The only truly excellent reason for keeping marijuana illegal is the swarm of disrespectful punks who spit on the very concept of law while chanting "Legalize it." Study civil disobedience and try again.

I'm fine with making marijuana legal so long as the details are reasonable. Everyone knows that alcohol and tobacco policy isn't reasonable either. So when someone writes a reasonable policy for legal recreational drugs, I'll support putting marijuana on the list. Otherwise, it's not worth the effort to switch out one broken law for another.


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PostPosted: Sun Aug 21, 2011 8:13 am
 


Quote:
Boo. Hiss. When you declare that race matters and impose a race-specific rules, you make race matter. It's irrational to use effects you perpetuate as the basis for continuing their cause.


Race does matter. It matters because merely by knowing your racial identification, I can make accurate predictions regarding your level of education and economic attainment. It matters because there is strong evidence to attest that minorities are treated very differently by the American justice system. It matters because, by ignoring questions of race, it becomes impossible to address past iniquities that now account very well for why certain minorities in this country are significantly underrepresented in our political and social life.

I am pleased to question the current system of Affirmative Action, as it stands. For instance, there is convincing data to sustain the argument that poor, rural whites need Affirmative Action as much as blacks. However, I think we kid ourselves if we buy into the argument that Affirmative Action only serves to allow minorities to "steal" billets from otherwise deserving members of the majority race, without (A) consideration of their relative merits as individuals, or (B) any larger social benefit in mind. Clearly, there is an abiding national interest in preventing the creation of a monolithic underclass in which lack of education and pervasive under-employment are mapped onto race. One should also consider that being born into relative economic deprivation reduces the likelihood that a student will receive valuable tools that seriously affect academic performance, namely parental assistance with schoolwork, school supplies, and money for tutoring, after-school programs, and/or unpaid internships.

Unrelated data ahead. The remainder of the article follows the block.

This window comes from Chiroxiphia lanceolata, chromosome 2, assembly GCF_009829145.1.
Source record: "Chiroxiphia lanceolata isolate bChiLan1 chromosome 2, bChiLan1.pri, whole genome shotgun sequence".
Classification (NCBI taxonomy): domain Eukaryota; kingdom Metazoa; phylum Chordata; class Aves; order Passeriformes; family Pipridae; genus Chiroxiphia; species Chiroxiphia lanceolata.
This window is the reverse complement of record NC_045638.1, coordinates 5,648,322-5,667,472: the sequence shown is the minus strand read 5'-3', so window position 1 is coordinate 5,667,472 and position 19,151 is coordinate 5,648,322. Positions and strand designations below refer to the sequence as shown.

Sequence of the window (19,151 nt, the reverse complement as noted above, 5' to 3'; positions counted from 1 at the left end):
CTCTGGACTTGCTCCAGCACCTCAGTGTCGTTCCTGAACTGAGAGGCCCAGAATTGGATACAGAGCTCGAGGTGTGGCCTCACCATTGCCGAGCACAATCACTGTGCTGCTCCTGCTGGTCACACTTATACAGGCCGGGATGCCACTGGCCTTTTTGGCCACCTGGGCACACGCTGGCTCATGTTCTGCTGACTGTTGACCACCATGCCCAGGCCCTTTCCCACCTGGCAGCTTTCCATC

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PostPosted: Sun Aug 21, 2011 9:13 am
 


Psudo wrote:
I haven't argued about legality or illegality at all. I've argued that the FDA's schedule classification of drugs is based on medical science rather than propaganda, that PublicAnimalNo9's view is biased and fallacious, and that people ought to personally chose to avoid recreational chemicals. I don't oppose marijuana decriminalization per ce, but I do oppose legalizing it in order to throw better parties.

The only bias my friend, is gov't studies that continue to perpetuate the bullshit regarding pot. Pot is listed as Sched.1 NOT just because it's claimed to have no medicinal value(more bullshit) but because the FDA is also claiming pot is more addictive than cocaine, amphetamines and morphine, to which I also call bullshit!!
Yet the very "studies" you posted (gov't propaganda and a blog) show that pot is actually the least addictive of the more popular substances.

As for this supposed lack of medicinal value, Dr. Lester Grinspoon M.D. is a professor emeritus of psychiatry at Harvard Medical School. He is also considered to be the eminent scientist in the study of medical marijuana.
Interestingly enough, back in the 60's he was ready to write a paper on the "dangers" of marijuana use.
http://patients4medicalmarijuana.wordpr ... nspoon-md/

Well, he found it SO "dangerous" that he's been partaking for the better part of 44 years now and has recognized numerous medical uses for it. Doctors around the world are finding all kinds of medical applications for it so the FDA's stance that it has no medicinal value is pure 100% bullshit propaganda. Look up Marinol and Sativex, then read(or re-read) the link posted above.
As for the addiction factor, since you posted a blog as your back-up, I'll respond in kind, and with sources.
http://www.cannabismd.net/addiction


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PostPosted: Sun Aug 21, 2011 9:45 am
 


I wonder if we can read anything into the fact that a thread about the candidates for the GOP nomination has turned into a debate about weed?

Does it mean that you need to be high to consider voting for some of those people?
Does it mean that the economy isn't the pressing issue that the pundits seem to think it is?
Does it bode well for Obama, who has admitted to trying marijuana?
Or does it just mean that people at CKA are a bunch of stoners who love this issue?